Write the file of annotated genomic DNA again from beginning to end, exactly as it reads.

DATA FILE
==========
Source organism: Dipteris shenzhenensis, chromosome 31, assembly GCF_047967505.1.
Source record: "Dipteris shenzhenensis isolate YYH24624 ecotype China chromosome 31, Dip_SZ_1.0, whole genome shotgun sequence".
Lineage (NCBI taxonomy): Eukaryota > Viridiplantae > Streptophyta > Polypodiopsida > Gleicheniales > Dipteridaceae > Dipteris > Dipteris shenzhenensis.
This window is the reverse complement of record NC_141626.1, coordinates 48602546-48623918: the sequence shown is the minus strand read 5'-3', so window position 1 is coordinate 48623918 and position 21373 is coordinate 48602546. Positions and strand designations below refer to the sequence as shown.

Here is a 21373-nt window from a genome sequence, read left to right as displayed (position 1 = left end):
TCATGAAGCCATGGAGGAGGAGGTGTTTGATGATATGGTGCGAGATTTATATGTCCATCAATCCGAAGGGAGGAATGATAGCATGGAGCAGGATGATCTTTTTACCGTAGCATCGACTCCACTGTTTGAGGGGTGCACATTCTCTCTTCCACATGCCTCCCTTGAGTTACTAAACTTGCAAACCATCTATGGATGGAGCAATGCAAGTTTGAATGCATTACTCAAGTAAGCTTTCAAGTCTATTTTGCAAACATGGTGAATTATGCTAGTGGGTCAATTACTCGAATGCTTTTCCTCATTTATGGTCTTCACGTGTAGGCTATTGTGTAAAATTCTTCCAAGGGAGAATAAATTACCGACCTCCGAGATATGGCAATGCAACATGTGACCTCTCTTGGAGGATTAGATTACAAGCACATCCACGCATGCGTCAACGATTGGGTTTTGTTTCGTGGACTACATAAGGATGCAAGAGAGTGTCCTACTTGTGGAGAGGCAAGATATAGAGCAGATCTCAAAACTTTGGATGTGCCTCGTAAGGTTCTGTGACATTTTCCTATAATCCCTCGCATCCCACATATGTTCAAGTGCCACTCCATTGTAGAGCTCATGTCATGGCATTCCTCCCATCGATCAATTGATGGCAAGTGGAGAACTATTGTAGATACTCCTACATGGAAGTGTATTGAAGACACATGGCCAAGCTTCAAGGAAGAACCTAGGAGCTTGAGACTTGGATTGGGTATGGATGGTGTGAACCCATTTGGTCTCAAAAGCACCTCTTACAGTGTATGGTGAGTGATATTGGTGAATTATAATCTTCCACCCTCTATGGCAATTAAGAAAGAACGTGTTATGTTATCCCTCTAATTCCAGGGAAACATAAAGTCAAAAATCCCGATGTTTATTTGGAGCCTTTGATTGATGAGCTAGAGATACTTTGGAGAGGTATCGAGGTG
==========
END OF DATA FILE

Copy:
Source organism: Dipteris shenzhenensis, chromosome 31, assembly GCF_047967505.1.
Source record: "Dipteris shenzhenensis isolate YYH24624 ecotype China chromosome 31, Dip_SZ_1.0, whole genome shotgun sequence".
Lineage (NCBI taxonomy): Eukaryota > Viridiplantae > Streptophyta > Polypodiopsida > Gleicheniales > Dipteridaceae > Dipteris > Dipteris shenzhenensis.
This window is the reverse complement of record NC_141626.1, coordinates 48602546-48623918: the sequence shown is the minus strand read 5'-3', so window position 1 is coordinate 48623918 and position 21373 is coordinate 48602546. Positions and strand designations below refer to the sequence as shown.

Here is a 21373-nt window from a genome sequence, read left to right as displayed (position 1 = left end):
TCATGAAGCCATGGAGGAGGAGGTGTTTGATGATATGGTGCGAGATTTATATGTCCATCAATCCGAAGGGAGGAATGATAGCATGGAGCAGGATGATCTTTTTACCGTAGCATCGACTCCACTGTTTGAGGGGTGCACATTCTCTCTTCCACATGCCTCCCTTGAGTTACTAAACTTGCAAACCATCTATGGATGGAGCAATGCAAGTTTGAATGCATTACTCAAGTAAGCTTTCAAGTCTATTTTGCAAACATGGTGAATTATGCTAGTGGGTCAATTACTCGAATGCTTTTCCTCATTTATGGTCTTCACGTGTAGGCTATTGTGTAAAATTCTTCCAAGGGAGAATAAATTACCGACCTCCGAGATATGGCAATGCAACATGTGACCTCTCTTGGAGGATTAGATTACAAGCACATCCACGCATGCGTCAACGATTGGGTTTTGTTTCGTGGACTACATAAGGATGCAAGAGAGTGTCCTACTTGTGGAGAGGCAAGATATAGAGCAGATCTCAAAACTTTGGATGTGCCTCGTAAGGTTCTGTGACATTTTCCTATAATCCCTCGCATCCCACATATGTTCAAGTGCCACTCCATTGTAGAGCTCATGTCATGGCATTCCTCCCATCGATCAATTGATGGCAAGTGGAGAACTATTGTAGATACTCCTACATGGAAGTGTATTGAAGACACATGGCCAAGCTTCAAGGAAGAACCTAGGAGCTTGAGACTTGGATTGGGTATGGATGGTGTGAACCCATTTGGTCTCAAAAGCACCTCTTACAGTGTATGGTGAGTGATATTGGTGAATTATAATCTTCCACCCTCTATGGCAATTAAGAAAGAACGTGTTATGTTATCCCTCTAATTCCAGGGAAACATAAAGTCAAAAATCCCGATGTTTATTTGGAGCCTTTGATTGATGAGCTAGAGATACTTTGGAGAGGTATCGAGGTG